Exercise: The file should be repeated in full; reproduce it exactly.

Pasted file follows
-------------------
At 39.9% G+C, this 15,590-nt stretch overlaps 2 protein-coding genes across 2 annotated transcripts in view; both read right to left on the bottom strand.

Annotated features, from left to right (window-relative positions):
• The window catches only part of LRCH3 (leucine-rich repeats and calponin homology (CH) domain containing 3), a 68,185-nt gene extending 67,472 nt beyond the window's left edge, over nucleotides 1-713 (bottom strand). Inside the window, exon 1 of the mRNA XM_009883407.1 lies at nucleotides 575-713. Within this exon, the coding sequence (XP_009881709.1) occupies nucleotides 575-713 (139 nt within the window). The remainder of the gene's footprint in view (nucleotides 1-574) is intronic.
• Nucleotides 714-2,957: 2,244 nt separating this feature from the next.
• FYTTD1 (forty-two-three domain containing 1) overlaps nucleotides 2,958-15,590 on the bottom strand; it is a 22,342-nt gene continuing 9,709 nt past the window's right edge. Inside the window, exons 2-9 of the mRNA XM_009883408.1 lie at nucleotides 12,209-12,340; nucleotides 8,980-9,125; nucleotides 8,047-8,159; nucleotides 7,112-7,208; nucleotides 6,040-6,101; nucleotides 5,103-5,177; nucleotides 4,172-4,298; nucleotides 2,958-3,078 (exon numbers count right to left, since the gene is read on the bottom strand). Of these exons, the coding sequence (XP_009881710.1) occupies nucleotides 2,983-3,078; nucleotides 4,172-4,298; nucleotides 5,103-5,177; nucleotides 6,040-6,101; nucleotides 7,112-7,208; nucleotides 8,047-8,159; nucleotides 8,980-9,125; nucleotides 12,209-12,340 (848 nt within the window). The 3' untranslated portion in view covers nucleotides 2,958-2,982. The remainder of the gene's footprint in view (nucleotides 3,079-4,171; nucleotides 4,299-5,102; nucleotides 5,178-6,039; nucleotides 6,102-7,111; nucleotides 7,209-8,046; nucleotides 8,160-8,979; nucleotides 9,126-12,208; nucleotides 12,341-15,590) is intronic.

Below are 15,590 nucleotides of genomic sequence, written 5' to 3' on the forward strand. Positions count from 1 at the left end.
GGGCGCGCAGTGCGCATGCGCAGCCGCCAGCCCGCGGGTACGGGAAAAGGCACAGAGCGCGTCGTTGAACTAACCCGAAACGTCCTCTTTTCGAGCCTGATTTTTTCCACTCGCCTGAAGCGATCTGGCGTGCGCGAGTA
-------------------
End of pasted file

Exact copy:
At 39.9% G+C, this 15,590-nt stretch overlaps 2 protein-coding genes across 2 annotated transcripts in view; both read right to left on the bottom strand.

Annotated features, from left to right (window-relative positions):
• The window catches only part of LRCH3 (leucine-rich repeats and calponin homology (CH) domain containing 3), a 68,185-nt gene extending 67,472 nt beyond the window's left edge, over nucleotides 1-713 (bottom strand). Inside the window, exon 1 of the mRNA XM_009883407.1 lies at nucleotides 575-713. Within this exon, the coding sequence (XP_009881709.1) occupies nucleotides 575-713 (139 nt within the window). The remainder of the gene's footprint in view (nucleotides 1-574) is intronic.
• Nucleotides 714-2,957: 2,244 nt separating this feature from the next.
• FYTTD1 (forty-two-three domain containing 1) overlaps nucleotides 2,958-15,590 on the bottom strand; it is a 22,342-nt gene continuing 9,709 nt past the window's right edge. Inside the window, exons 2-9 of the mRNA XM_009883408.1 lie at nucleotides 12,209-12,340; nucleotides 8,980-9,125; nucleotides 8,047-8,159; nucleotides 7,112-7,208; nucleotides 6,040-6,101; nucleotides 5,103-5,177; nucleotides 4,172-4,298; nucleotides 2,958-3,078 (exon numbers count right to left, since the gene is read on the bottom strand). Of these exons, the coding sequence (XP_009881710.1) occupies nucleotides 2,983-3,078; nucleotides 4,172-4,298; nucleotides 5,103-5,177; nucleotides 6,040-6,101; nucleotides 7,112-7,208; nucleotides 8,047-8,159; nucleotides 8,980-9,125; nucleotides 12,209-12,340 (848 nt within the window). The 3' untranslated portion in view covers nucleotides 2,958-2,982. The remainder of the gene's footprint in view (nucleotides 3,079-4,171; nucleotides 4,299-5,102; nucleotides 5,178-6,039; nucleotides 6,102-7,111; nucleotides 7,209-8,046; nucleotides 8,160-8,979; nucleotides 9,126-12,208; nucleotides 12,341-15,590) is intronic.

Below are 15,590 nucleotides of genomic sequence, written 5' to 3' on the forward strand. Positions count from 1 at the left end.
GGGCGCGCAGTGCGCATGCGCAGCCGCCAGCCCGCGGGTACGGGAAAAGGCACAGAGCGCGTCGTTGAACTAACCCGAAACGTCCTCTTTTCGAGCCTGATTTTTTCCACTCGCCTGAAGCGATCTGGCGTGCGCGAGTA